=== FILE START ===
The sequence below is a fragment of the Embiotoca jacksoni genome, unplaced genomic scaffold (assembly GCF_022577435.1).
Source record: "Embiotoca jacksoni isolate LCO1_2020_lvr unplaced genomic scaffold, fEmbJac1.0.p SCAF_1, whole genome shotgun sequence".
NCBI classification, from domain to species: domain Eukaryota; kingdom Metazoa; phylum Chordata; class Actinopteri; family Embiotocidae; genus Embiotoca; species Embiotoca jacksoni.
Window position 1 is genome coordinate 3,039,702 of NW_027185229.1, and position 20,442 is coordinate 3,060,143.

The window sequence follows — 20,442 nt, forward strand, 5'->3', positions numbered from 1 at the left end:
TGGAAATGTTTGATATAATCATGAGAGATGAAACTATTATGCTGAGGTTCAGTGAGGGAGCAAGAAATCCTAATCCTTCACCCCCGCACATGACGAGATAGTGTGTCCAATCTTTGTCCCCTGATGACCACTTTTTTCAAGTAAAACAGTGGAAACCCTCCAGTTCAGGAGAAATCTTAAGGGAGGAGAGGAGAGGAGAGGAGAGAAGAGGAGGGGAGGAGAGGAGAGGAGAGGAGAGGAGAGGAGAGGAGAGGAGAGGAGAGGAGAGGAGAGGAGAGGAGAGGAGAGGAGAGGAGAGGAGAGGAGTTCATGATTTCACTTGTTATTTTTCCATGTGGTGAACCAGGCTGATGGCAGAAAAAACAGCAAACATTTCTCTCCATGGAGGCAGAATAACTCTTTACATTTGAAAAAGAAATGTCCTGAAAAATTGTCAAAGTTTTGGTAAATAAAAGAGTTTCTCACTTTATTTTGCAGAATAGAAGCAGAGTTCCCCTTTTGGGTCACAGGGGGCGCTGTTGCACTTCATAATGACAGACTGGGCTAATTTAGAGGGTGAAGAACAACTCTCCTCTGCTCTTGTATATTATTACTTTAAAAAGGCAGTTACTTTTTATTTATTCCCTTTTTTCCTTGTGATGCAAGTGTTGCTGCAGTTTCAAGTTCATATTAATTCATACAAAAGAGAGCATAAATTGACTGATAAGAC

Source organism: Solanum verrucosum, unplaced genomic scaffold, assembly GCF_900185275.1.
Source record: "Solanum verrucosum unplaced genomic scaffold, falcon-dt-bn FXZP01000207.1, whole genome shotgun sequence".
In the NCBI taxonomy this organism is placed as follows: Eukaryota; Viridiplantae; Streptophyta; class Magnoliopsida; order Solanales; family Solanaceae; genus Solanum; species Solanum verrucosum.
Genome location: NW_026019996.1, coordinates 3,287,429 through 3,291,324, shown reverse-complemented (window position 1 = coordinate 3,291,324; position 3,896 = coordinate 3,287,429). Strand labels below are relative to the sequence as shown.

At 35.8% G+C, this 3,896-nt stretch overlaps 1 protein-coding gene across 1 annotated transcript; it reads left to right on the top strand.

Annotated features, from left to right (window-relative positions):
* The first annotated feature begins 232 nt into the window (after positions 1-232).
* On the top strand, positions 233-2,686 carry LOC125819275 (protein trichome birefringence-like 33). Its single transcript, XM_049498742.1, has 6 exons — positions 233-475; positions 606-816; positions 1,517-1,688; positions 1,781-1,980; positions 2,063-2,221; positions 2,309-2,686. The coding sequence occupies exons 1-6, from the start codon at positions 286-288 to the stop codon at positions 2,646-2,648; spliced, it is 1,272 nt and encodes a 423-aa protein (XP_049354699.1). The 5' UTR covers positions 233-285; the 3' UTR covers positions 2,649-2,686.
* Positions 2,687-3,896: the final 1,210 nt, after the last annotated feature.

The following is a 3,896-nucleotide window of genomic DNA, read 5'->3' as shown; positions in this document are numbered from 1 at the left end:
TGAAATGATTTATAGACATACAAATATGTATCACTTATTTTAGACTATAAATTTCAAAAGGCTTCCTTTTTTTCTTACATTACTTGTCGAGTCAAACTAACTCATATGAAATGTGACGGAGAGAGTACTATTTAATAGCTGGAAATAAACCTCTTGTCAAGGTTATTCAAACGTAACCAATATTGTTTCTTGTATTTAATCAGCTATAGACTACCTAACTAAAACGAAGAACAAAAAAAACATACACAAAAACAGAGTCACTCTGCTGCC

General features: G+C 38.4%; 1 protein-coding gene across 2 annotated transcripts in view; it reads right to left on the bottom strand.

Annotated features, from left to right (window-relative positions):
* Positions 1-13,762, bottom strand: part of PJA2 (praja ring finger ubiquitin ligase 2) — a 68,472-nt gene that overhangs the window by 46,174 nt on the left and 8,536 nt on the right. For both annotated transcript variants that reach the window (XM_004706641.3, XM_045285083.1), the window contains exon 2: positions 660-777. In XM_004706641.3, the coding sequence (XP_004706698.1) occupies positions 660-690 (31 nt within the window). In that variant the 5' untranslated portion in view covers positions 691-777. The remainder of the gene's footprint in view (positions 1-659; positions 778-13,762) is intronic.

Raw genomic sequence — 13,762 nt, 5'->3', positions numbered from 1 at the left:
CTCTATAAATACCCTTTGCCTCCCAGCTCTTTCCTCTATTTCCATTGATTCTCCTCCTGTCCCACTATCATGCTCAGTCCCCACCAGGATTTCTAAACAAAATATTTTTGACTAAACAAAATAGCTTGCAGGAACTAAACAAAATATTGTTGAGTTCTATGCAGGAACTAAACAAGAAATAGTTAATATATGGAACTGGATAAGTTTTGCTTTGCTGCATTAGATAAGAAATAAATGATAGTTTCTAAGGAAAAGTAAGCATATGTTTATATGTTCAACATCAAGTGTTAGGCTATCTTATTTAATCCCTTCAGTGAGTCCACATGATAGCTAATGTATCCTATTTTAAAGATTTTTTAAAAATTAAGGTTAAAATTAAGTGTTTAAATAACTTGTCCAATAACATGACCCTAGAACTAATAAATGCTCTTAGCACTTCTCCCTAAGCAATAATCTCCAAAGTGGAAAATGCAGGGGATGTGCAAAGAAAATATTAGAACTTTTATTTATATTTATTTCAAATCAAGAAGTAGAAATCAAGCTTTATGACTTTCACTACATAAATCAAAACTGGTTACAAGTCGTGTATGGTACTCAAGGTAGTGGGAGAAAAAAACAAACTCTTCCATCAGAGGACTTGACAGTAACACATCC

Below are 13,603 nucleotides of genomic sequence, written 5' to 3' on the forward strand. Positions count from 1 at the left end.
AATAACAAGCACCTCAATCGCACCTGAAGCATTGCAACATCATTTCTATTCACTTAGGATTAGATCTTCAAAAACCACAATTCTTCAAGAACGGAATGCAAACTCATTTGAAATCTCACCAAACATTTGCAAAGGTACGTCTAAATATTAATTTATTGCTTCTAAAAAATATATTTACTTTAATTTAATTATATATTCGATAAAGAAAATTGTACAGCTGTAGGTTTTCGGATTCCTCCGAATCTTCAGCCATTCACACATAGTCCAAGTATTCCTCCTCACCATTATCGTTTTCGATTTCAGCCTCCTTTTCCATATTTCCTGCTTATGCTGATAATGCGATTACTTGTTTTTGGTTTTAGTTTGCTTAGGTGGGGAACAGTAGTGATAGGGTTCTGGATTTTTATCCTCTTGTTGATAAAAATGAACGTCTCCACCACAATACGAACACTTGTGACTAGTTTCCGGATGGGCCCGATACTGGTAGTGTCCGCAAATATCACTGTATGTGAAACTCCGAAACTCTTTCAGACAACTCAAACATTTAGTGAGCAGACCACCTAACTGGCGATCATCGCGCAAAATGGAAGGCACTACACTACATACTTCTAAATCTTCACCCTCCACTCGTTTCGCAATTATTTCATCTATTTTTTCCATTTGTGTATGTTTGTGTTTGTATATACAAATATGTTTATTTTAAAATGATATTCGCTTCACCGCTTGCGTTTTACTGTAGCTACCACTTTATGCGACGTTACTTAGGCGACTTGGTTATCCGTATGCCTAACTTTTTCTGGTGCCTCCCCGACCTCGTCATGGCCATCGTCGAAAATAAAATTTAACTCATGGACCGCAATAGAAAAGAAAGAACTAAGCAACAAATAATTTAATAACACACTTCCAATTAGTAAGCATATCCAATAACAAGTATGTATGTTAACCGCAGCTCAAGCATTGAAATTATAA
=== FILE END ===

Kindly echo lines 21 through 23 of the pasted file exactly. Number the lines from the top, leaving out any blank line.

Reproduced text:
Raw genomic sequence — 13,762 nt, 5'->3', positions numbered from 1 at the left:
CTCTATAAATACCCTTTGCCTCCCAGCTCTTTCCTCTATTTCCATTGATTCTCCTCCTGTCCCACTATCATGCTCAGTCCCCACCAGGATTTCTAAACAAAATATTTTTGACTAAACAAAATAGCTTGCAGGAACTAAACAAAATATTGTTGAGTTCTATGCAGGAACTAAACAAGAAATAGTTAATATATGGAACTGGATAAGTTTTGCTTTGCTGCATTAGATAAGAAATAAATGATAGTTTCTAAGGAAAAGTAAGCATATGTTTATATGTTCAACATCAAGTGTTAGGCTATCTTATTTAATCCCTTCAGTGAGTCCACATGATAGCTAATGTATCCTATTTTAAAGATTTTTTAAAAATTAAGGTTAAAATTAAGTGTTTAAATAACTTGTCCAATAACATGACCCTAGAACTAATAAATGCTCTTAGCACTTCTCCCTAAGCAATAATCTCCAAAGTGGAAAATGCAGGGGATGTGCAAAGAAAATATTAGAACTTTTATTTATATTTATTTCAAATCAAGAAGTAGAAATCAAGCTTTATGACTTTCACTACATAAATCAAAACTGGTTACAAGTCGTGTATGGTACTCAAGGTAGTGGGAGAAAAAAACAAACTCTTCCATCAGAGGACTTGACAGTAACACATCC

Below are 13,603 nucleotides of genomic sequence, written 5' to 3' on the forward strand. Positions count from 1 at the left end.